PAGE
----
After setting out to raise $22,000 with this year's red kettle donation campaign, the Barnes County Salvation Army Unit is proud to report that county residents have helped them shatter their goal.
"This year, we raised $44,736. It's just unbelievable," said Barnes County Salvation Army Chairman Lee Isensee.
"The kettle totals were way up with what people were giving. We had to form a new team this year, and we were worried because we didn't have any of the records, but with (kettle co-chairmen) Joe (Lunde) and Dave (Carlsrud), they took off and we got a bunch of people ringing the bells."
According to Lunde, counting businesses, church groups and clubs, there were 25 organizations that filled 186 bell-ringing shifts. The remaining 438 volunteer shifts were filled by individuals.
"Some of those people put in shifts like you wouldn't believe," he said, adding that the kettles averaged $72 per hour in 2011, where a normal figure would be closer to $30 an hour.
Nearly half of the money raised this season came in the week leading up to Christmas, which traditionally sees the most people donating. In 2010, the campaign raised $9,000 in the week before Christmas, but this holiday season blew that figure out of the water.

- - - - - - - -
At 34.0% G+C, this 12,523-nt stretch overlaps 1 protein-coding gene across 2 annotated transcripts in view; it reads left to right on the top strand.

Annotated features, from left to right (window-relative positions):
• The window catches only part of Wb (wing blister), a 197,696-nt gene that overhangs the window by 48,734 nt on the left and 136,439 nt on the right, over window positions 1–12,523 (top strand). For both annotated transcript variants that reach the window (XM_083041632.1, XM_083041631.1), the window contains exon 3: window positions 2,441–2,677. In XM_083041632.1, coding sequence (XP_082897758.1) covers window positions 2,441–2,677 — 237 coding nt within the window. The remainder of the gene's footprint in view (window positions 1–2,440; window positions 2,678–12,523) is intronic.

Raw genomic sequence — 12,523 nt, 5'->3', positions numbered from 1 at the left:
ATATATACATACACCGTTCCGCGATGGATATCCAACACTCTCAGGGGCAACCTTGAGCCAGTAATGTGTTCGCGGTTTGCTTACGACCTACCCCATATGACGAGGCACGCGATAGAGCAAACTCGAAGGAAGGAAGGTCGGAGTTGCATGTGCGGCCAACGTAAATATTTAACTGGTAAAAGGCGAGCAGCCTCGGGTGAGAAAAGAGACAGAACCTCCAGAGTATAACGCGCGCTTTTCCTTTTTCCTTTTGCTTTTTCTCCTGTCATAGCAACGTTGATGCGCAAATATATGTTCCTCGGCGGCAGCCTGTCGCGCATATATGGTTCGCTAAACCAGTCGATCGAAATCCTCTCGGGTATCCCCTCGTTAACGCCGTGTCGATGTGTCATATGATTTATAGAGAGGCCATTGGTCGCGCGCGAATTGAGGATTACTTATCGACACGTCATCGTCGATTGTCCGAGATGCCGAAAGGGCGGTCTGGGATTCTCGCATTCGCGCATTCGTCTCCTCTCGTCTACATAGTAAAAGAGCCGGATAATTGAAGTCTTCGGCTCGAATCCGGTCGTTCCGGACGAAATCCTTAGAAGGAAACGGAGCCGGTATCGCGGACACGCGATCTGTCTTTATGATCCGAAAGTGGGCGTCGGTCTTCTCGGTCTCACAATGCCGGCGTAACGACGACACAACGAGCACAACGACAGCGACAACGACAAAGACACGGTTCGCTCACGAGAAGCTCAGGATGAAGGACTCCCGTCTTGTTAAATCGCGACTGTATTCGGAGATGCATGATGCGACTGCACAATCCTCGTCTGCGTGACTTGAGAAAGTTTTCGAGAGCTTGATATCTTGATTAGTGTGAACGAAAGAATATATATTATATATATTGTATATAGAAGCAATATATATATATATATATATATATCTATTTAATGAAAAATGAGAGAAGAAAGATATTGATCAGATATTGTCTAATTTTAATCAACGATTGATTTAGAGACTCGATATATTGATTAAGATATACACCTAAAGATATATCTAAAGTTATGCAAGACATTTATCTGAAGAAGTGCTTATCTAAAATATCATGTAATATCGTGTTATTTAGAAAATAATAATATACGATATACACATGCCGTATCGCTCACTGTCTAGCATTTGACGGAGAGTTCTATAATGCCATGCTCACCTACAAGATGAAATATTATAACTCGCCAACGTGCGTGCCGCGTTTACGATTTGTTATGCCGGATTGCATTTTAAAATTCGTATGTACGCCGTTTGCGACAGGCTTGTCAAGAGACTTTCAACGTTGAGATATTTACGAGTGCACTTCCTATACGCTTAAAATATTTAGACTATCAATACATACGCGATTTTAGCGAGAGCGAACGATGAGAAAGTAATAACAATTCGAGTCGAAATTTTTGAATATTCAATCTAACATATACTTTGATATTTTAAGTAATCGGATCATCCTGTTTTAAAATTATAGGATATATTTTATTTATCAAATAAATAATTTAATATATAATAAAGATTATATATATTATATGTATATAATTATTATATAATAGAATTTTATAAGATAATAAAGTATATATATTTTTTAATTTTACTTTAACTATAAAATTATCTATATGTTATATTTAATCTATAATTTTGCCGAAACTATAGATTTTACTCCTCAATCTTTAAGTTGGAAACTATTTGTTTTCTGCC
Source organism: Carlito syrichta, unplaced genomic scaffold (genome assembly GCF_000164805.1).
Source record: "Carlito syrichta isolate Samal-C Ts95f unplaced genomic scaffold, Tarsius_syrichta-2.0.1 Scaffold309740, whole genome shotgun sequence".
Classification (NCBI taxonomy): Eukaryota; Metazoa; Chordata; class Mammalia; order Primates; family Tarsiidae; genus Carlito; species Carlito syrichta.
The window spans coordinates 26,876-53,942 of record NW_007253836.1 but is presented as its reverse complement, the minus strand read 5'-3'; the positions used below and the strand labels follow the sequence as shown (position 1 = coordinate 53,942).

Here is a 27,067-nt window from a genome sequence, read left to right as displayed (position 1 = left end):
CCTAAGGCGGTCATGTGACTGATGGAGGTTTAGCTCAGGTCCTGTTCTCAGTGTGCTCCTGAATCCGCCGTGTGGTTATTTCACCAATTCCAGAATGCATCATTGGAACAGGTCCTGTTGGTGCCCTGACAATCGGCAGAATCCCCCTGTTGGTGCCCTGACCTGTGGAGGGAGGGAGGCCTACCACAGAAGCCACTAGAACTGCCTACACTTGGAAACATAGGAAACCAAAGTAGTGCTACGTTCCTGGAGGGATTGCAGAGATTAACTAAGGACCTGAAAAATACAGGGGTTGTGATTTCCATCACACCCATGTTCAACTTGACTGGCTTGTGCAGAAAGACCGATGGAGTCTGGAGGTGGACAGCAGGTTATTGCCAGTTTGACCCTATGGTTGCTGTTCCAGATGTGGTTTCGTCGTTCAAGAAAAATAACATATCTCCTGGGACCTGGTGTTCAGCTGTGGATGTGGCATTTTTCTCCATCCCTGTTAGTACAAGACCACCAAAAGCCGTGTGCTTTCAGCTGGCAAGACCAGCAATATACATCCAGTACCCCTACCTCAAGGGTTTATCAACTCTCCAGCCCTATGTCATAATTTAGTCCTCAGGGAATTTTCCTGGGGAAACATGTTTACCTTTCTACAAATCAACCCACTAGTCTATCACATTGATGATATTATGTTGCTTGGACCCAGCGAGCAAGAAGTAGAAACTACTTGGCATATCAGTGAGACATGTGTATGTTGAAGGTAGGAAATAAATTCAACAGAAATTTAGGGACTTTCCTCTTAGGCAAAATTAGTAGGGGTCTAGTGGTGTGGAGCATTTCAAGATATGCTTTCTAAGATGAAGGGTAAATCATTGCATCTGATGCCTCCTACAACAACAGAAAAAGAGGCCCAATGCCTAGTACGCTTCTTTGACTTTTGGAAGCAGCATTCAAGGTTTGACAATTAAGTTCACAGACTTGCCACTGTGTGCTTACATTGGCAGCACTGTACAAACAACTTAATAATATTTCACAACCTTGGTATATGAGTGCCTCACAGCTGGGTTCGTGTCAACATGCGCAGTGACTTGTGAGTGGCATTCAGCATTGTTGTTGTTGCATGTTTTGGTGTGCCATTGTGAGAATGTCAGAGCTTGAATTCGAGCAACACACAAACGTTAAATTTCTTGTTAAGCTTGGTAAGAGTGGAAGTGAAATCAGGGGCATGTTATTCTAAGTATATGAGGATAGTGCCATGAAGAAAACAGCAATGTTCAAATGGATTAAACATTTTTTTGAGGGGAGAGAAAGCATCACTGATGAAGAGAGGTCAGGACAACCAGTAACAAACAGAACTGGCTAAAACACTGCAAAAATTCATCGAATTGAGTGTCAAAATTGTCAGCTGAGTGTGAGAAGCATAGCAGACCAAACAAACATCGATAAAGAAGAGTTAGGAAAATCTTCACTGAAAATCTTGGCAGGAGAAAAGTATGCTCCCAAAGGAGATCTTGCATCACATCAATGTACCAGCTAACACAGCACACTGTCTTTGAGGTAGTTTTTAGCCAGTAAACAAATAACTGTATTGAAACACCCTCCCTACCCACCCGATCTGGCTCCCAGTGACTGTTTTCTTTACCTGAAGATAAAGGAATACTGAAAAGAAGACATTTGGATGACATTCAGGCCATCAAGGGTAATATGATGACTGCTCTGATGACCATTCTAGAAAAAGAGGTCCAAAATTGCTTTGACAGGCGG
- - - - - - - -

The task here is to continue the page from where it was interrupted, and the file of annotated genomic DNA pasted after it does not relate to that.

"We did just short of $20,000 last week alone," said Isensee.
Lunde chalked the success up to "new blood" in the volunteer base, and the community's willingness to help a good cause. "Every penny that is raised here, stays here," he said. "I have never been involved with anything that has been so heartwarming."
"It could be that someone loses their job, or their car breaks down, or their house burns down," Isensee said. "We can help."
"It's just a shot in the arm to help in their time of need," Lunde said.
Lunde and Isensee said that the enormously successful season has re-energized them, and they now have an overflowing volunteer list for next year's kettle drive.
"From the bottom of our hearts, we thank everyone for ringing and putting their money in the kettle," said Isensee. "We don't have anything without them."